Whenever the U.S. economy hits a low point, it is all too common for layoffs to rise. In these situations, the few employees who are left are often required to work longer hours.This may help to increase the employer's profits, but the employees, afraid to lose their jobs, are forced to suffer long hours. Oftentimes, these same employers make every effort to pay as little overtime pay as possible. The result? Overtime violations and class action lawsuits.
United Parcel Service Faces Yet Another Class Action Lawsuit
Despite having already paid millions in unpaid overtime claims, the United Parcel Service (UPS) is facing yet another unpaid overtime lawsuit. This recent case started with a letter carrier, Jerry, who claimed he was working more than 10 hours each week without pay. According to this employee, UPS had a practice of requiring letter carriers to work based on "an evaluated hour system." This system meant that UPS would evaluate how much time each letter carrier should take to complete his or her route, based on a national or regional count of mail. Through a complicated data system, the evaluation supposedly determines the total hours worked during a six-day workweek.
The problem is, when UPS added more stops to an employee's route, he was still expected to get everything done during the same pre-determined period of time. In Jerry's case, UPS nearly doubled the customers on his route. Yet, he was still expected to deliver that mail between 7:30am and 3:15pm. Instead, it normally took him until 6:00 pm to complete his route. When Jerry eventually complained, he was told "[t]hat's just the way it is now and sorry, no overtime."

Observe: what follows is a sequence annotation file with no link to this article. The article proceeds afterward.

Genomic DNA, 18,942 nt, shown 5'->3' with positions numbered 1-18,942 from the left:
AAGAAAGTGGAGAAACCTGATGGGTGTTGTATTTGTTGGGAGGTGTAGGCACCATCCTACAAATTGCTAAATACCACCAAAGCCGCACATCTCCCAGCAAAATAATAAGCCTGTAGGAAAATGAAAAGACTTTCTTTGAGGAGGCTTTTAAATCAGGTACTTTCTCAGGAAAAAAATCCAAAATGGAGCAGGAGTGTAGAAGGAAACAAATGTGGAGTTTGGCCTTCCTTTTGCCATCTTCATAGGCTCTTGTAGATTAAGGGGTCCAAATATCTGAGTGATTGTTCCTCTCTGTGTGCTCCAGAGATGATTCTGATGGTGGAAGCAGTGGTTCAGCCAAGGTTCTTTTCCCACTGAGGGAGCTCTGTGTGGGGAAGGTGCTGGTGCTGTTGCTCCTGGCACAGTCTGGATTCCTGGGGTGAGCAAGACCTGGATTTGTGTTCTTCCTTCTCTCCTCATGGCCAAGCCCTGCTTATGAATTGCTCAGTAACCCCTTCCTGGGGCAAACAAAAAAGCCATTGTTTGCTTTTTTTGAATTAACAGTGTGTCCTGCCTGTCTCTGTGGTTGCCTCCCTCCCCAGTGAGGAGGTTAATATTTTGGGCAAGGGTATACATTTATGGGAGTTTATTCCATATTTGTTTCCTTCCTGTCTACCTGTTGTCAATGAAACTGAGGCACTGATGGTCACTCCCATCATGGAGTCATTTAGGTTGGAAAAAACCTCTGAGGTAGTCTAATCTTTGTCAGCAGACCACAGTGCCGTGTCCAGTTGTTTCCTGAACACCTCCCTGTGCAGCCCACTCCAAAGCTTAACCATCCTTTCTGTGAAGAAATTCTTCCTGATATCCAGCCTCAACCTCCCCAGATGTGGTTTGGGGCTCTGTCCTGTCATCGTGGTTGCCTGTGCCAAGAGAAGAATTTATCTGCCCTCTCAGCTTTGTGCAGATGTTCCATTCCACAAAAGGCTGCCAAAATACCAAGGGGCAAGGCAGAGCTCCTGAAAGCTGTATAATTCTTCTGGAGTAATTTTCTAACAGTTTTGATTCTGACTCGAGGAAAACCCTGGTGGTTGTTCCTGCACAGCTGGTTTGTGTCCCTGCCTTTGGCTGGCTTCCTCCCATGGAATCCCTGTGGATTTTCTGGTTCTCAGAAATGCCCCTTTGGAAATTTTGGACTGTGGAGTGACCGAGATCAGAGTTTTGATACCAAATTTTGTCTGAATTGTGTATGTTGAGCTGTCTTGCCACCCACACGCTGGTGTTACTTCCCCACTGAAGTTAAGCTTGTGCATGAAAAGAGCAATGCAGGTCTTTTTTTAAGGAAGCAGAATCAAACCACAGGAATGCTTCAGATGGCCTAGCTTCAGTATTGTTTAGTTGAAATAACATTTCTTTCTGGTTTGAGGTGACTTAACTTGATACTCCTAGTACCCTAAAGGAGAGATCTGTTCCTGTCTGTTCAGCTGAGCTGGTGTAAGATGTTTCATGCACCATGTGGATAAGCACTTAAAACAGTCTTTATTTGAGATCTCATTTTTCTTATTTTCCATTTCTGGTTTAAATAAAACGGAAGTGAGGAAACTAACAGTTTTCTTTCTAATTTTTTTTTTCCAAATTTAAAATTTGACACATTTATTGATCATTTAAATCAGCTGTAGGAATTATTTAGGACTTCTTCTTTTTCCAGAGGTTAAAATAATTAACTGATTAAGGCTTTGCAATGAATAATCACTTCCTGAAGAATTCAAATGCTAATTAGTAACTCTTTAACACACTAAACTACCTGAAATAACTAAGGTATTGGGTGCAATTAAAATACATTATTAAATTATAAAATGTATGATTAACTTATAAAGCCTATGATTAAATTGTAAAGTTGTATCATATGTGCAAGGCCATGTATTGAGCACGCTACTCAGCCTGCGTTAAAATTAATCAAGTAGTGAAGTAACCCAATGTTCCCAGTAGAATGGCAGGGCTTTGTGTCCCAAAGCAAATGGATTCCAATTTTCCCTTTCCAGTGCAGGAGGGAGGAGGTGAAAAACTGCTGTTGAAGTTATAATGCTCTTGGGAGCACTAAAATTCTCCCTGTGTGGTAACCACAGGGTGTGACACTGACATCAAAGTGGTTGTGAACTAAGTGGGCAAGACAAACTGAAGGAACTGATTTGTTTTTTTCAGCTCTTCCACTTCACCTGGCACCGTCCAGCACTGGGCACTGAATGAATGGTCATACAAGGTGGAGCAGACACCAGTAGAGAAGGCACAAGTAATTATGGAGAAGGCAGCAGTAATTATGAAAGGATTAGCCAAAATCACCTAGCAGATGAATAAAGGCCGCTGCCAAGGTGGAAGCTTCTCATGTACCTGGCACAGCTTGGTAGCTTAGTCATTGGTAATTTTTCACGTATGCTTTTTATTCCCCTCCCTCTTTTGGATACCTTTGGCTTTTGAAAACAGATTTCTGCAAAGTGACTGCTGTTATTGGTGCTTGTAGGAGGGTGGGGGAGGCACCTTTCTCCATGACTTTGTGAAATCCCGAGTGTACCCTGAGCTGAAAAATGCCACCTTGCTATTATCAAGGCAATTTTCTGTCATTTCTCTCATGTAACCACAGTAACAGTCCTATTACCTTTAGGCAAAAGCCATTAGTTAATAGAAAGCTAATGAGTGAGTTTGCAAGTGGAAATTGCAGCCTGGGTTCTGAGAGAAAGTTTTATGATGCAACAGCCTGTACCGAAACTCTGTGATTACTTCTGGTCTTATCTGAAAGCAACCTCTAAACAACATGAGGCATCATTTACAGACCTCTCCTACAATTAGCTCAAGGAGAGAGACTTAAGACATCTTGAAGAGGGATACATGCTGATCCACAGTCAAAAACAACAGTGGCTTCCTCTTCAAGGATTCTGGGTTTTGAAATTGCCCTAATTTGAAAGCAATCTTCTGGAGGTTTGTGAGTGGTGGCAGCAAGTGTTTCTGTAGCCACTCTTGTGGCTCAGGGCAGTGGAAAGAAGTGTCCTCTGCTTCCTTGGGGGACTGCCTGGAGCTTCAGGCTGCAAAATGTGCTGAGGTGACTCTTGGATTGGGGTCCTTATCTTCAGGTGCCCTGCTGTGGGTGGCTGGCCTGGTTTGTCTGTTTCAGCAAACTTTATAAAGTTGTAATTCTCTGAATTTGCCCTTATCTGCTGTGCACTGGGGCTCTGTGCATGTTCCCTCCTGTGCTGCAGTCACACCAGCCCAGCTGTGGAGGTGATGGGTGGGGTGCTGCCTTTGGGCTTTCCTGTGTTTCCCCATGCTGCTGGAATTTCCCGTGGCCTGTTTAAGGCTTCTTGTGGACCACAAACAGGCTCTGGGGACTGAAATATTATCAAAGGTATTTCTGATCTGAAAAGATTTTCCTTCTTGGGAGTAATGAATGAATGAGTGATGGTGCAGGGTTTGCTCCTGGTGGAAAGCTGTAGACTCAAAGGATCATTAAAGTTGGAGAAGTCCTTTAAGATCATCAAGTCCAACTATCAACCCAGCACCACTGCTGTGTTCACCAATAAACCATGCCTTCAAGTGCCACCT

FLSA Overtime Violations Allegedly Committed by UPS
"Sorry, no overtime," was certainly not the correct response. An employer cannot simply decide not to pay its employees overtime pay. The Fair Labor Standards Act (FLSA), along with various state laws, requires employers to pay hourly employees at least $7.25 per hour for a forty-hour work week. Any time worked in excess of that forty hours must be compensated at one and one half the normal hourly rate – often referred to as "time and a half." Though many employers, possibly including UPS, refuse to pay overtime in order to save costs for the business, violating the FLSA by failing to pay their workers overtime will end up costing these employers even more. Of course, UPS has denied all of these allegations, but this is not the first time they have been brought to court over the matter of overtime pay.
Other Forms of Overtime Violations
In addition to simply refusing to pay the required "time and a half" for overtime work, many employers misclassify their employees to make them exempt from the overtime laws. Employers decide to pay salaries to employees who would normally be paid by the hour in an effort to avoid paying overtime and circumvent the FLSA. Regardless, when employees are not paid the wages to which they are entitled, filing a lawsuit is often the only source of recovery.
If you feel you have been denied the pay to which you are entitled, please contact Wrady Michel & King online or by phone at (205) 265-1880. We are here to discuss your questions concerning employment law in Birmingham and the surrounding areas.